In one experiment, about 200 undergrads were told that they had been assigned a partner and were supposed to review a draft of instructions the partner had written about how to assemble parts of equipment. (In reality, there was no partner and the instructions had been written by the experimenter.)

Some participants were told they were the supervisor in this relationship; others were told they were the subordinate. In addition, all participants took a pretend test of their abilities and some were told they weren’t that competent.

When the experimenter returned notes from the “partners,” some said, “I just wanted to let you know that I received your feedback on my draft.” Others said the same thing, along with, “Thank you so much! I am really grateful.”

As it turns out, participants in the supervisor position who’d been told they weren’t that competent were nicer when their partners were grateful.

When their partners weren’t grateful, the supervisors whose competence had been threatened were more likely to respond by denigrating those partners, saying they were unintelligent, incapable, and incompetent. You might say gratitude prevented the threatened supervisors from acting like jerks.

Take a vacation

According to analysis by Oxford Economics for Project: Time Off, workers who take all their vacation time are 6.5% more likely to get a promotion or a raise than those who leave over at least 11 days of paid vacation time.

Of course, that doesn’t mean taking a vacation directly causes you to get a promotion — it could be the case that better workers feel they’re more entitled to a vacation.

But as Shawn Achor, author and CEO of GoodThink, Inc., writes in The Harvard Business Review, these findings do suggest that working yourself to death doesn’t necessarily lead to success.

“The extra face time doesn’t help you,” Katie Denis, senior director of Project: Time Off, told The Boston Globe. “There’s something to this ‘refreshed thinking,’ too. Vacations allow you to be more creative.'”

It’s hard to imagine that your boss wouldn’t appreciate your increased creativity post-break.

Speak up

Don’t hide your opinions from your coworkers.

Jenna Lyons, president and executive creative director of J. Crew Group Inc., told Motto that she advises people to share their perspectives: “I find it impossible to understand where a person stands if they don’t join the conversation.”

Don’t be afraid of looking stupid, either. As Lyons said, you should “never be afraid to pitch an idea; we all have good ones, and we all have bad ones.”

This article and any associated images were originally published here:
http://uk.businessinsider.com/how-to-make-your-boss-love-you-2016-4/#speak-up-11

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36 questions that can make two people fall in love?

I’ve seen a number of articles about the ’36 questions’ that can make two people fall in love.  I’ve even watched a Ted talk on it!  It’s an interesting idea… one of the articles mentioned that the main intention/outcome is to build intimacy, so the exercise can be practiced with friends and family as well as potential or actual lovers.

Certainly spending the time to get to really know someone does help to build trust and intimacy, and I imagine knowing the answers of these questions at an early stage of a new relationship will probably accelerate that process.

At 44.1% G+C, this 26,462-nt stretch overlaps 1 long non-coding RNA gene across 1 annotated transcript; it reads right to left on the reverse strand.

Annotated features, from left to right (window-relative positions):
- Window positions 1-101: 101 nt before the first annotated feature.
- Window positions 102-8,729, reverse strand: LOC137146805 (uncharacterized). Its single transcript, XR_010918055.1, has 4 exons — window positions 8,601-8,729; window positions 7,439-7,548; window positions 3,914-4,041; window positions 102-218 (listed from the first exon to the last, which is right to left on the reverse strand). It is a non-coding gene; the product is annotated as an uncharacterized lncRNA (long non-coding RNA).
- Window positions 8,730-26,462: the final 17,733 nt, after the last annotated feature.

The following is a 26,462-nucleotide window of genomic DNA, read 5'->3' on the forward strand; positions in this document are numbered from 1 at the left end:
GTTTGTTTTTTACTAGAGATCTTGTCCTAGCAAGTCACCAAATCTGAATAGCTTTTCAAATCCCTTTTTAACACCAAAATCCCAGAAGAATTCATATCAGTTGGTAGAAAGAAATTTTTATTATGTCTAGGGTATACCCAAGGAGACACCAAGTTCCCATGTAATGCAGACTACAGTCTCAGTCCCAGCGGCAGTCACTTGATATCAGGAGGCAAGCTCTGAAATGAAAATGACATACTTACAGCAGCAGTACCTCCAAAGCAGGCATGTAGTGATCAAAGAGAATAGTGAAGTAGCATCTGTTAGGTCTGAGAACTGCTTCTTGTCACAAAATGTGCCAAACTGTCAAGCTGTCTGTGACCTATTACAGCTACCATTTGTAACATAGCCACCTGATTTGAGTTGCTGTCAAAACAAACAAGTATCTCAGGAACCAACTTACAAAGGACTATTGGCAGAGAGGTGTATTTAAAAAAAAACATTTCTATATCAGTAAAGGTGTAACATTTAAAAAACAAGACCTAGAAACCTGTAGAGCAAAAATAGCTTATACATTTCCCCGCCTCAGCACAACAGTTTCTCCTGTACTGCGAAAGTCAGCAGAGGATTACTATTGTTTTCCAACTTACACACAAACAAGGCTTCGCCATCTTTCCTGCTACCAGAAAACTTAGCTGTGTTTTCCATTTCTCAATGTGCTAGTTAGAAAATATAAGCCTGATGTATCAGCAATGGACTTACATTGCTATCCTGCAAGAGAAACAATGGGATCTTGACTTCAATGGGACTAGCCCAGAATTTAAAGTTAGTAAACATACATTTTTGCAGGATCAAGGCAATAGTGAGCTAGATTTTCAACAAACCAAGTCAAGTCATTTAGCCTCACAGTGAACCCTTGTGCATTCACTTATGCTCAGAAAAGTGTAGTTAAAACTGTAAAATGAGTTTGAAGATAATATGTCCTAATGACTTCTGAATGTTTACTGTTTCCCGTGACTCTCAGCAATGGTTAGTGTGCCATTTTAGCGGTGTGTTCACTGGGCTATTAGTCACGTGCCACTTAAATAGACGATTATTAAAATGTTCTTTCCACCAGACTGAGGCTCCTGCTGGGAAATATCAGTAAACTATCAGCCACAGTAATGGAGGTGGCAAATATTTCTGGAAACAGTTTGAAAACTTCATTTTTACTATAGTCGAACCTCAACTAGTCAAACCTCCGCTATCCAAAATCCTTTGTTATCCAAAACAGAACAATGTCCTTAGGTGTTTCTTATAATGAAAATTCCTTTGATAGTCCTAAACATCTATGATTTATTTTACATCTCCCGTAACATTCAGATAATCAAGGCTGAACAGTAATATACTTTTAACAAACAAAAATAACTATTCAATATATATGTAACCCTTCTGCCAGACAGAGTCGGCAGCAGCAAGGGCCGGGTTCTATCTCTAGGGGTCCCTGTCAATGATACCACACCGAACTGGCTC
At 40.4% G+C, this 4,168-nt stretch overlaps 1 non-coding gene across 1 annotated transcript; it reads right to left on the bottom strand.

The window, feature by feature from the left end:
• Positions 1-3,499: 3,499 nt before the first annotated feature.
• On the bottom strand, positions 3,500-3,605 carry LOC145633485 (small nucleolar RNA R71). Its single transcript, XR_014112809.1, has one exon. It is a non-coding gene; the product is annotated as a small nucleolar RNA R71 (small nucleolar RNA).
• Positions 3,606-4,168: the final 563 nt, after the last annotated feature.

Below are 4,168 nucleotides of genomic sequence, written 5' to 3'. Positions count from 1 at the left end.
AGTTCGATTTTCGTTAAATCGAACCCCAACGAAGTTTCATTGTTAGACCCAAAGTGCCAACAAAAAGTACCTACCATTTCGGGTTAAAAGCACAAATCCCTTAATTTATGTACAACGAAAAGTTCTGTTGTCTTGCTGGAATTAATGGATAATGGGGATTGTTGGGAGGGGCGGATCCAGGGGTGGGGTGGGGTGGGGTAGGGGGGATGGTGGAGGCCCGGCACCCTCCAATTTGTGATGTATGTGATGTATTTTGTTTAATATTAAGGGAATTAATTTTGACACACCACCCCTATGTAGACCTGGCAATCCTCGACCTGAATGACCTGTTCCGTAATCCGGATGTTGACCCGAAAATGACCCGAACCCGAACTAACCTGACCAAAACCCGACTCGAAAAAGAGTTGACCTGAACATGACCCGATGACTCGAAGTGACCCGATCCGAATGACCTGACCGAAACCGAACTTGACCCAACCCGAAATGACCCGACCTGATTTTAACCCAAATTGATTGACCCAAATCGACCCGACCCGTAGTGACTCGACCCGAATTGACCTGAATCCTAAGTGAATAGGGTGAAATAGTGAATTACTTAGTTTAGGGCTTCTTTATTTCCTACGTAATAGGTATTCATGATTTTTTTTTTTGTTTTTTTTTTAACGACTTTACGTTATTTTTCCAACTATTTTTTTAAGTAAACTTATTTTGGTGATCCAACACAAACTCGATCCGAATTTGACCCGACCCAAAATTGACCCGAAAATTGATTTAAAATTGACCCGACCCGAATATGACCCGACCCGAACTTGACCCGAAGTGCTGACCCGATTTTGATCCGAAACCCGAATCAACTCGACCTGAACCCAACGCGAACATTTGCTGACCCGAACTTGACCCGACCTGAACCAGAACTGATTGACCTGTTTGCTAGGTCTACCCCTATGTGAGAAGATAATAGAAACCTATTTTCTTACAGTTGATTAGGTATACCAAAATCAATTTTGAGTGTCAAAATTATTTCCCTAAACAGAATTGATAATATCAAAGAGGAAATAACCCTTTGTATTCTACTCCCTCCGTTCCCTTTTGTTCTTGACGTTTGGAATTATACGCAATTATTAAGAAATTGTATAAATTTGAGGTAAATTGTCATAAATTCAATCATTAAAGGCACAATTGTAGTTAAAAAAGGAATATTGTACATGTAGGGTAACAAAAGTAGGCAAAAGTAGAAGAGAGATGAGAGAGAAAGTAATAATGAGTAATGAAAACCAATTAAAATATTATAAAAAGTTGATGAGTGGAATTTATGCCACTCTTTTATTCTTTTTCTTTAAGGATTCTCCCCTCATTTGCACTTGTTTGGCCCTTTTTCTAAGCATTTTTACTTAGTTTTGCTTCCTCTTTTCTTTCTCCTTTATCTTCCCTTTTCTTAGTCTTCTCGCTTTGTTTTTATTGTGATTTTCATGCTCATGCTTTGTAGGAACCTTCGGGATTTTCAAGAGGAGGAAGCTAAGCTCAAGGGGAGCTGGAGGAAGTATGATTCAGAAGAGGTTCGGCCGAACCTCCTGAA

Will you give it a go?

Set I

1. Given the choice of anyone in the world, whom would you want as a dinner guest?

2. Would you like to be famous? In what way?

3. Before making a telephone call, do you ever rehearse what you are going to say? Why?

4. What would constitute a “perfect” day for you?

5. When did you last sing to yourself? To someone else?

6. If you were able to live to the age of 90 and retain either the mind or body of a 30-year-old for the last 60 years of your life, which would you want?

7. Do you have a secret hunch about how you will die?

8. Name three things you and your partner appear to have in common.

9. For what in your life do you feel most grateful?

10. If you could change anything about the way you were raised, what would it be?

11. Take four minutes and tell your partner your life story in as much detail as possible.

12. If you could wake up tomorrow having gained any one quality or ability, what would it be?

Set II

13. If a crystal ball could tell you the truth about yourself, your life, the future or anything else, what would you want to know?

14. Is there something that you’ve dreamed of doing for a long time? Why haven’t you done it?

15. What is the greatest accomplishment of your life?

16. What do you value most in a friendship?

17. What is your most treasured memory?

18. What is your most terrible memory?

19. If you knew that in one year you would die suddenly, would you change anything about the way you are now living? Why?

20. What does friendship mean to you?

21. What roles do love and affection play in your life?

22. Alternate sharing something you consider a positive characteristic of your partner. Share a total of five items.

23. How close and warm is your family? Do you feel your childhood was happier than most other people’s?

24. How do you feel about your relationship with your mother?

Set III

25. Make three true “we” statements each. For instance, “We are both in this room feeling …”

26. Complete this sentence: “I wish I had someone with whom I could share …”

27. If you were going to become a close friend with your partner, please share what would be important for him or her to know.

28. Tell your partner what you like about them; be very honest this time, saying things that you might not say to someone you’ve just met.

29. Share with your partner an embarrassing moment in your life.

30. When did you last cry in front of another person? By yourself?

31. Tell your partner something that you like about them already.

32. What, if anything, is too serious to be joked about?

33. If you were to die this evening with no opportunity to communicate with anyone, what would you most regret not having told someone? Why haven’t you told them yet?